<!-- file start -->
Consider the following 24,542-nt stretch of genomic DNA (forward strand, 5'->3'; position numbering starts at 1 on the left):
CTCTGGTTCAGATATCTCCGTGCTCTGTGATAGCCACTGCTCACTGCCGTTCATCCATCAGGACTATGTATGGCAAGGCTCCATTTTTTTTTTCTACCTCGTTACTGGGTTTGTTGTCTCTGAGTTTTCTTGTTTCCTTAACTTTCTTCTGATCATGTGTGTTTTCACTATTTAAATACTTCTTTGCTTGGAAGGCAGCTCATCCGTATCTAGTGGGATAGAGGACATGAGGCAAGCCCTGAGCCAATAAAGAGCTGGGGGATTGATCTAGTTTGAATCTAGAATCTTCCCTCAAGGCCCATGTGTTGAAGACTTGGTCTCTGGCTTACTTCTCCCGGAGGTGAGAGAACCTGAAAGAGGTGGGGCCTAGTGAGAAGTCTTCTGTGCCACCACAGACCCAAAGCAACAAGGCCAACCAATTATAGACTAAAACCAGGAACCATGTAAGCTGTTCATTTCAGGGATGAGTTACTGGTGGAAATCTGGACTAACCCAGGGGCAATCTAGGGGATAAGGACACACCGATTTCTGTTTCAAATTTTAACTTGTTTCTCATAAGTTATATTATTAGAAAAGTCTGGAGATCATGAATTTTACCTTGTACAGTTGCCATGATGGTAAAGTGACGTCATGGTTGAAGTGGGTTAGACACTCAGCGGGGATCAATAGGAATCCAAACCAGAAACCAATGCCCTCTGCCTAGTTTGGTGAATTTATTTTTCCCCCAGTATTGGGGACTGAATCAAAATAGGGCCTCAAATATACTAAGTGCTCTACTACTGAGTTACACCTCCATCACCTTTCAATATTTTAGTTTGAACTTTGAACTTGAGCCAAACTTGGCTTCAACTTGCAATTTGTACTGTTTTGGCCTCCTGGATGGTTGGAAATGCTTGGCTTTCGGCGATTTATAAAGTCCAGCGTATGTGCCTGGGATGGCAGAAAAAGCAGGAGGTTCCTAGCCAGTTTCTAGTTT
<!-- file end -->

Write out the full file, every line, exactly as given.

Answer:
Consider the following 24,542-nt stretch of genomic DNA (forward strand, 5'->3'; position numbering starts at 1 on the left):
CTCTGGTTCAGATATCTCCGTGCTCTGTGATAGCCACTGCTCACTGCCGTTCATCCATCAGGACTATGTATGGCAAGGCTCCATTTTTTTTTTCTACCTCGTTACTGGGTTTGTTGTCTCTGAGTTTTCTTGTTTCCTTAACTTTCTTCTGATCATGTGTGTTTTCACTATTTAAATACTTCTTTGCTTGGAAGGCAGCTCATCCGTATCTAGTGGGATAGAGGACATGAGGCAAGCCCTGAGCCAATAAAGAGCTGGGGGATTGATCTAGTTTGAATCTAGAATCTTCCCTCAAGGCCCATGTGTTGAAGACTTGGTCTCTGGCTTACTTCTCCCGGAGGTGAGAGAACCTGAAAGAGGTGGGGCCTAGTGAGAAGTCTTCTGTGCCACCACAGACCCAAAGCAACAAGGCCAACCAATTATAGACTAAAACCAGGAACCATGTAAGCTGTTCATTTCAGGGATGAGTTACTGGTGGAAATCTGGACTAACCCAGGGGCAATCTAGGGGATAAGGACACACCGATTTCTGTTTCAAATTTTAACTTGTTTCTCATAAGTTATATTATTAGAAAAGTCTGGAGATCATGAATTTTACCTTGTACAGTTGCCATGATGGTAAAGTGACGTCATGGTTGAAGTGGGTTAGACACTCAGCGGGGATCAATAGGAATCCAAACCAGAAACCAATGCCCTCTGCCTAGTTTGGTGAATTTATTTTTCCCCCAGTATTGGGGACTGAATCAAAATAGGGCCTCAAATATACTAAGTGCTCTACTACTGAGTTACACCTCCATCACCTTTCAATATTTTAGTTTGAACTTTGAACTTGAGCCAAACTTGGCTTCAACTTGCAATTTGTACTGTTTTGGCCTCCTGGATGGTTGGAAATGCTTGGCTTTCGGCGATTTATAAAGTCCAGCGTATGTGCCTGGGATGGCAGAAAAAGCAGGAGGTTCCTAGCCAGTTTCTAGTTT